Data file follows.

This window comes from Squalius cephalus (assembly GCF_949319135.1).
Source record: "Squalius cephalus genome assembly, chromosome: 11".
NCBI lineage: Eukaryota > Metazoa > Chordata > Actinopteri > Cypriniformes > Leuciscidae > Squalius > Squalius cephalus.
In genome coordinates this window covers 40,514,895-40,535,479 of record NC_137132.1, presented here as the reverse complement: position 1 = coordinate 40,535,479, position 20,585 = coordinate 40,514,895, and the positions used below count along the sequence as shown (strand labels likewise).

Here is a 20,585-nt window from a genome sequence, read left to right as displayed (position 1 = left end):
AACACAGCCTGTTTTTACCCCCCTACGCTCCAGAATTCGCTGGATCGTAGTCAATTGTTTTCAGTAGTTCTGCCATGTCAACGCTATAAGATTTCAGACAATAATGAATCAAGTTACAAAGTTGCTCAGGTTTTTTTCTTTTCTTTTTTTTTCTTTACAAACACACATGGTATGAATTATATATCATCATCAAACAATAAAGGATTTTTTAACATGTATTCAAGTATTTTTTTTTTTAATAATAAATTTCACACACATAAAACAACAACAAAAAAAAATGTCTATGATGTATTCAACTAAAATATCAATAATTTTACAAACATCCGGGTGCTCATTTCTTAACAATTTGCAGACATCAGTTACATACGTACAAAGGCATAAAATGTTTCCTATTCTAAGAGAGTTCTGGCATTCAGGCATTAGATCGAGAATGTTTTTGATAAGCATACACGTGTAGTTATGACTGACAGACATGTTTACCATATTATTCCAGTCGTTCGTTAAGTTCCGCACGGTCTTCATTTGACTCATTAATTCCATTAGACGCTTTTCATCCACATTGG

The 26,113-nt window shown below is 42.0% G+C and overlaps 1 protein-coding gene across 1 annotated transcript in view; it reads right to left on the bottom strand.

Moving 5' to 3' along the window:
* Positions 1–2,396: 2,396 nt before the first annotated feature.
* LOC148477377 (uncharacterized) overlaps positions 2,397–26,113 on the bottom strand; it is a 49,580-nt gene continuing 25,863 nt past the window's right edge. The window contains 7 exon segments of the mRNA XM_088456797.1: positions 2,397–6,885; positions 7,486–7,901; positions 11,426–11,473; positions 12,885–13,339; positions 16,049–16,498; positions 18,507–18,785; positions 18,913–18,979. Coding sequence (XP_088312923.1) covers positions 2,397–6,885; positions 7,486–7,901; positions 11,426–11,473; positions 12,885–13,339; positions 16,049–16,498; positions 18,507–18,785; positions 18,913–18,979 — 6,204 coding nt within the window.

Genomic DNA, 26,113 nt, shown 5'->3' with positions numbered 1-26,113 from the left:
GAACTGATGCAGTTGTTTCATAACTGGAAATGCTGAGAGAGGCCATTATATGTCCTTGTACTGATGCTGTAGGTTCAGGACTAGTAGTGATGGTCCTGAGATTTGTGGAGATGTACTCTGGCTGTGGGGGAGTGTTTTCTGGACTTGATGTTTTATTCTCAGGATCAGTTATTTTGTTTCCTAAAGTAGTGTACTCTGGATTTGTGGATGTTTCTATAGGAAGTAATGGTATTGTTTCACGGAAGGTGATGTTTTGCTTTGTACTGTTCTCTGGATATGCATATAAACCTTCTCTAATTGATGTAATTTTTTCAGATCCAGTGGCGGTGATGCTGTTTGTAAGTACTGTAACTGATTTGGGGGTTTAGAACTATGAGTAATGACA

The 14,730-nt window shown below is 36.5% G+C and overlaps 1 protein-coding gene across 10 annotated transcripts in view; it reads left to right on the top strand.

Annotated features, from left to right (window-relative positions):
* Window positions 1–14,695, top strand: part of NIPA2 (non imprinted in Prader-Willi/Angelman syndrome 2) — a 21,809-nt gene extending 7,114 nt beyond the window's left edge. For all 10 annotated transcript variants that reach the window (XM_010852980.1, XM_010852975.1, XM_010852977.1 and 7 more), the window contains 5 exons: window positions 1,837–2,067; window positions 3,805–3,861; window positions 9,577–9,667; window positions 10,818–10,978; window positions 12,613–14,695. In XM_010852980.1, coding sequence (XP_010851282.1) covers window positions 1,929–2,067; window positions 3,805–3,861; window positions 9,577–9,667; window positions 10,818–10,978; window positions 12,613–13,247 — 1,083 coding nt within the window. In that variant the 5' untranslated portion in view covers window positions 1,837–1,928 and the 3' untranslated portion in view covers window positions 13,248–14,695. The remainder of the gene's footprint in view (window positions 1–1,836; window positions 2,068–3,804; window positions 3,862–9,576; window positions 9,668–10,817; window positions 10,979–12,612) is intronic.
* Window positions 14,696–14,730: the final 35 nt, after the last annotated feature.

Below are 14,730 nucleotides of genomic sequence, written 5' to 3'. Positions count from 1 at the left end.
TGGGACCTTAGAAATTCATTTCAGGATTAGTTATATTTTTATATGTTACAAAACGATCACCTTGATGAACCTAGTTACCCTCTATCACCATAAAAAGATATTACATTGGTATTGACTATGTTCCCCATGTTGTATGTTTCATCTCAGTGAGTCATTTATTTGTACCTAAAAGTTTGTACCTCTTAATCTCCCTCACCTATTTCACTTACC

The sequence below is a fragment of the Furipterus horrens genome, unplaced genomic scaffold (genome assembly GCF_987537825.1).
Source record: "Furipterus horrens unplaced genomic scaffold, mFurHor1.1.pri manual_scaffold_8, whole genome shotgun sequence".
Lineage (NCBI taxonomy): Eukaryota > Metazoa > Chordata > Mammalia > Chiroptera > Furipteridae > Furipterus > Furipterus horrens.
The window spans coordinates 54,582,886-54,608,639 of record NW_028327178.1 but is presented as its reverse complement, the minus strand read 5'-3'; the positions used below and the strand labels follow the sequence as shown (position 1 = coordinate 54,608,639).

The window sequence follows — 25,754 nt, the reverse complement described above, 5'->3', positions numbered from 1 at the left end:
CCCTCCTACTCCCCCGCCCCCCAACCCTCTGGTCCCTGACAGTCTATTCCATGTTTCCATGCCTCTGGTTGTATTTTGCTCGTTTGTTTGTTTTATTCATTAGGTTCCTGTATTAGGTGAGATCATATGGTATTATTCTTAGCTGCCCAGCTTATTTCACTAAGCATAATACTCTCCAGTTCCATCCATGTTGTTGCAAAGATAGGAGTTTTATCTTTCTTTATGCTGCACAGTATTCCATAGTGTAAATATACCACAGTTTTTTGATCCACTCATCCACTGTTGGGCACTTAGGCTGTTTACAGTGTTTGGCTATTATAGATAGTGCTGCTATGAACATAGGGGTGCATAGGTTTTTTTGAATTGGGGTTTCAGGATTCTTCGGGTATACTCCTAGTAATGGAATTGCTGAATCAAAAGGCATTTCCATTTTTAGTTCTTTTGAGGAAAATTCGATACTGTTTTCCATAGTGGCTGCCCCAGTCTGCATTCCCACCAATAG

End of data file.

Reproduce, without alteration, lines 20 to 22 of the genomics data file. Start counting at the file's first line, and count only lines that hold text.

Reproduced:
Source record: "Furipterus horrens unplaced genomic scaffold, mFurHor1.1.pri manual_scaffold_8, whole genome shotgun sequence".
Lineage (NCBI taxonomy): Eukaryota > Metazoa > Chordata > Mammalia > Chiroptera > Furipteridae > Furipterus > Furipterus horrens.
The window spans coordinates 54,582,886-54,608,639 of record NW_028327178.1 but is presented as its reverse complement, the minus strand read 5'-3'; the positions used below and the strand labels follow the sequence as shown (position 1 = coordinate 54,608,639).